The Enhanced Link Navigation System (ELNS) prototype was delivered under a US Navy $8.7 million Small Business Innovative Research (SBIR) Phase III contract, with flight testing recently completed near Patuxtent River, Maryland.
“Our team put ELNS in the air in less than 18 months. It worked the first time and every time during 15 flights which included 152 approaches,” said Ian Gallimore, CTSi chief technology officer.
“ELNS provided area navigation to replace GPS at ranges in excess of 50 nautical miles all the way through landing.”
Pilots from Airtec, who provided turn-key flight test support, said during test events, “These needles are... money” and “ELNS is as good as any instrument landing system I’ve flown, I’d fly it in the weather.”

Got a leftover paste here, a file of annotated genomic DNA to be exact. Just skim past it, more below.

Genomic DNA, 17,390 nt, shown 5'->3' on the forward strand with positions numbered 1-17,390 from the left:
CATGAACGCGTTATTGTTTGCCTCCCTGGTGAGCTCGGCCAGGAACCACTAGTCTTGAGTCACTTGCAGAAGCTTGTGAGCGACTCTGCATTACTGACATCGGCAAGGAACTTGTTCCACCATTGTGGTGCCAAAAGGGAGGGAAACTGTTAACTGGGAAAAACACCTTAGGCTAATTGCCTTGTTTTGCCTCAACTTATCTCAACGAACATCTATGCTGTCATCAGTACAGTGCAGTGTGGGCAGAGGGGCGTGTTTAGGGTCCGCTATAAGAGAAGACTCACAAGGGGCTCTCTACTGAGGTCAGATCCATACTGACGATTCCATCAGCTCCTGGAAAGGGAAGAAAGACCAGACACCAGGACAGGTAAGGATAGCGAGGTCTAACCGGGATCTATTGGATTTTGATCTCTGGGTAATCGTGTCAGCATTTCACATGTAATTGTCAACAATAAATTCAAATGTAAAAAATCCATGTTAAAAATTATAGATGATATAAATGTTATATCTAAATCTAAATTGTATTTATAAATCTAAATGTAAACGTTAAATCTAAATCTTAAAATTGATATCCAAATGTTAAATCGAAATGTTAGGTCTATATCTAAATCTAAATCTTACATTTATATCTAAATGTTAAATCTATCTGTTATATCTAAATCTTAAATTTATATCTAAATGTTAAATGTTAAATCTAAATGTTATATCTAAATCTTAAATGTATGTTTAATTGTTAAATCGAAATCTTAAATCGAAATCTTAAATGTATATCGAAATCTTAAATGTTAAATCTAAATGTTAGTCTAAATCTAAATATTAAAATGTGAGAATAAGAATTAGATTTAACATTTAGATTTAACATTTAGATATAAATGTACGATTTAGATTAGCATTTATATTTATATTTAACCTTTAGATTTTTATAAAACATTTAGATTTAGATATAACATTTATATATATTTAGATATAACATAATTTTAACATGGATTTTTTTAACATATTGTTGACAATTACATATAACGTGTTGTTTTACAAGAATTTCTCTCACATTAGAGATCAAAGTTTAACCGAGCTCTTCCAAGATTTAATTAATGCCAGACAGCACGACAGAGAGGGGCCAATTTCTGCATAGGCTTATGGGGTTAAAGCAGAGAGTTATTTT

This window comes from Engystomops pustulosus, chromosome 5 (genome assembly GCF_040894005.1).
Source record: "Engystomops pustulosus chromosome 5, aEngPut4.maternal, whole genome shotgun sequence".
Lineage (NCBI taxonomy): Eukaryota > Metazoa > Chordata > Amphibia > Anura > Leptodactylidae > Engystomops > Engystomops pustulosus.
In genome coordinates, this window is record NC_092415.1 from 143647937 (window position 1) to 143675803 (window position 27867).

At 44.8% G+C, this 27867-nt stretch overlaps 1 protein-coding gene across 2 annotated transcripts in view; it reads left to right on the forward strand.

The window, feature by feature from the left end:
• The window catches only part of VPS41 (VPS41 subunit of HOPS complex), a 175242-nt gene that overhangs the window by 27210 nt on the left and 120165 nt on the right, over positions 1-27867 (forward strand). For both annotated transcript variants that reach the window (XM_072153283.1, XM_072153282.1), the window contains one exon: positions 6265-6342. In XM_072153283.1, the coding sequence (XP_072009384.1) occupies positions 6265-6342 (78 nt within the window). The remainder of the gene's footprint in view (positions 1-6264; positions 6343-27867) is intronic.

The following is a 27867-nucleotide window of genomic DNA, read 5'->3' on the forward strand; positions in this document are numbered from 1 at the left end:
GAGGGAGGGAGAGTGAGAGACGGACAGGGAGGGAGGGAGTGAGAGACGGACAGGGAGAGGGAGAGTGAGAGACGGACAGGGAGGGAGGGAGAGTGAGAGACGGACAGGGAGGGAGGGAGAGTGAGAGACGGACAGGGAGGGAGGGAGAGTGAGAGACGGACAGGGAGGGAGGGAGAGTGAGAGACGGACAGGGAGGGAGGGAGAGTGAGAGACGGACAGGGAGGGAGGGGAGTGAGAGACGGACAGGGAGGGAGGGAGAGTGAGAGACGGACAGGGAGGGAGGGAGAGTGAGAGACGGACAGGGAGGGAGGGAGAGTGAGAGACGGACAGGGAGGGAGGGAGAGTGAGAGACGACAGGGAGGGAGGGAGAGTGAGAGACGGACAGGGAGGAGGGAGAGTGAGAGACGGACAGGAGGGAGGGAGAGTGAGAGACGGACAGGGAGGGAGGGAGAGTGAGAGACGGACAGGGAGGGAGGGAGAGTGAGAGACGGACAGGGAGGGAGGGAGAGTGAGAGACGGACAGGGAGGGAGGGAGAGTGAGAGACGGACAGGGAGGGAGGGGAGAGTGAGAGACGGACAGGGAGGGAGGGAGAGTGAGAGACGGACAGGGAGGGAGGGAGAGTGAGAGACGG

The integrated communication and navigation system uses L3 Technologies’ waveforms to detect and disrupt allied signals, using waveforms that are “essential in communications-denied and GPS-denied environments”.
“There is a strong fit between what ELNS brings and the threats that our forces are facing today,” said Tom Sanders, CTSi chief executive.
Navy project manager Martin King added, “ELNS is scalable for unmanned aircraft in all groups, from those needing high integrity like MQ-25, to small unmanned aircraft on tight weight budgets. ELNS is the first system to bring GPS-denied navigation capability to small UAS. By combining significant investments in related fields to create a whole new capability like this, ELNS takes position, navigation and timing (PNT) for air vehicles in a compelling new direction.”